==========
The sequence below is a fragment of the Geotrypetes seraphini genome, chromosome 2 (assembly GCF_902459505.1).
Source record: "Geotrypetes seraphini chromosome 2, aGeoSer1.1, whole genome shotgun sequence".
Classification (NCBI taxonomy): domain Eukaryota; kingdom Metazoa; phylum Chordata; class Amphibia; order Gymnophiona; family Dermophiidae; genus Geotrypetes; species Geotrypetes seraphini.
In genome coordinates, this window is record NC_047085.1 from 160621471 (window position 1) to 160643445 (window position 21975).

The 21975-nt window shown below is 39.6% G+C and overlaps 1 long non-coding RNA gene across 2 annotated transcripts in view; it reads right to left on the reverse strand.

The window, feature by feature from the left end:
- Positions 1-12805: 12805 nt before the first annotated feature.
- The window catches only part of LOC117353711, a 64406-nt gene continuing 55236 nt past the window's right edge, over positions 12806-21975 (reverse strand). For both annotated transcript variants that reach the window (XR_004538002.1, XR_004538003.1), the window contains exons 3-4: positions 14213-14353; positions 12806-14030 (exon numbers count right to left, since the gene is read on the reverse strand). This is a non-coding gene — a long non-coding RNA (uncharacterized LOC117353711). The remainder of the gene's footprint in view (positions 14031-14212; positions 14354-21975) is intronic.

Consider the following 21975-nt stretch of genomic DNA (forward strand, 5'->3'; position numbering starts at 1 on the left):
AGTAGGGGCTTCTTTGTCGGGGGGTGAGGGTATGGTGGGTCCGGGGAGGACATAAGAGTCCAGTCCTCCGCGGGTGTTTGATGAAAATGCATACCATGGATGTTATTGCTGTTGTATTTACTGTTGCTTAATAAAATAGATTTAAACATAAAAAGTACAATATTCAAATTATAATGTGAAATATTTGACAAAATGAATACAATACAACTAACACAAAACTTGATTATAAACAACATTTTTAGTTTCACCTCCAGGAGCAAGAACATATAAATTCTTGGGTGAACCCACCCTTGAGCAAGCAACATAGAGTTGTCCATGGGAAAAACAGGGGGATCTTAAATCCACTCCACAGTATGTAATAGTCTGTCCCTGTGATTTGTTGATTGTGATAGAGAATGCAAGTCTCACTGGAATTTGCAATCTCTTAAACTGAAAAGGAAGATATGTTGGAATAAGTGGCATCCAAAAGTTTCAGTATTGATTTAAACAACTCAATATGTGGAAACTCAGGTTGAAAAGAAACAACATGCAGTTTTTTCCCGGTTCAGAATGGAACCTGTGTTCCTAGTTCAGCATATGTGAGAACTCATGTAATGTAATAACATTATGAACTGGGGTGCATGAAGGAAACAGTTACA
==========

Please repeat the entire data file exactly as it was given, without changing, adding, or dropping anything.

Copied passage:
The sequence below is a fragment of the Geotrypetes seraphini genome, chromosome 2 (assembly GCF_902459505.1).
Source record: "Geotrypetes seraphini chromosome 2, aGeoSer1.1, whole genome shotgun sequence".
Classification (NCBI taxonomy): domain Eukaryota; kingdom Metazoa; phylum Chordata; class Amphibia; order Gymnophiona; family Dermophiidae; genus Geotrypetes; species Geotrypetes seraphini.
In genome coordinates, this window is record NC_047085.1 from 160621471 (window position 1) to 160643445 (window position 21975).

The 21975-nt window shown below is 39.6% G+C and overlaps 1 long non-coding RNA gene across 2 annotated transcripts in view; it reads right to left on the reverse strand.

The window, feature by feature from the left end:
- Positions 1-12805: 12805 nt before the first annotated feature.
- The window catches only part of LOC117353711, a 64406-nt gene continuing 55236 nt past the window's right edge, over positions 12806-21975 (reverse strand). For both annotated transcript variants that reach the window (XR_004538002.1, XR_004538003.1), the window contains exons 3-4: positions 14213-14353; positions 12806-14030 (exon numbers count right to left, since the gene is read on the reverse strand). This is a non-coding gene — a long non-coding RNA (uncharacterized LOC117353711). The remainder of the gene's footprint in view (positions 14031-14212; positions 14354-21975) is intronic.

Consider the following 21975-nt stretch of genomic DNA (forward strand, 5'->3'; position numbering starts at 1 on the left):
AGTAGGGGCTTCTTTGTCGGGGGGTGAGGGTATGGTGGGTCCGGGGAGGACATAAGAGTCCAGTCCTCCGCGGGTGTTTGATGAAAATGCATACCATGGATGTTATTGCTGTTGTATTTACTGTTGCTTAATAAAATAGATTTAAACATAAAAAGTACAATATTCAAATTATAATGTGAAATATTTGACAAAATGAATACAATACAACTAACACAAAACTTGATTATAAACAACATTTTTAGTTTCACCTCCAGGAGCAAGAACATATAAATTCTTGGGTGAACCCACCCTTGAGCAAGCAACATAGAGTTGTCCATGGGAAAAACAGGGGGATCTTAAATCCACTCCACAGTATGTAATAGTCTGTCCCTGTGATTTGTTGATTGTGATAGAGAATGCAAGTCTCACTGGAATTTGCAATCTCTTAAACTGAAAAGGAAGATATGTTGGAATAAGTGGCATCCAAAAGTTTCAGTATTGATTTAAACAACTCAATATGTGGAAACTCAGGTTGAAAAGAAACAACATGCAGTTTTTTCCCGGTTCAGAATGGAACCTGTGTTCCTAGTTCAGCATATGTGAGAACTCATGTAATGTAATAACATTATGAACTGGGGTGCATGAAGGAAACAGTTACA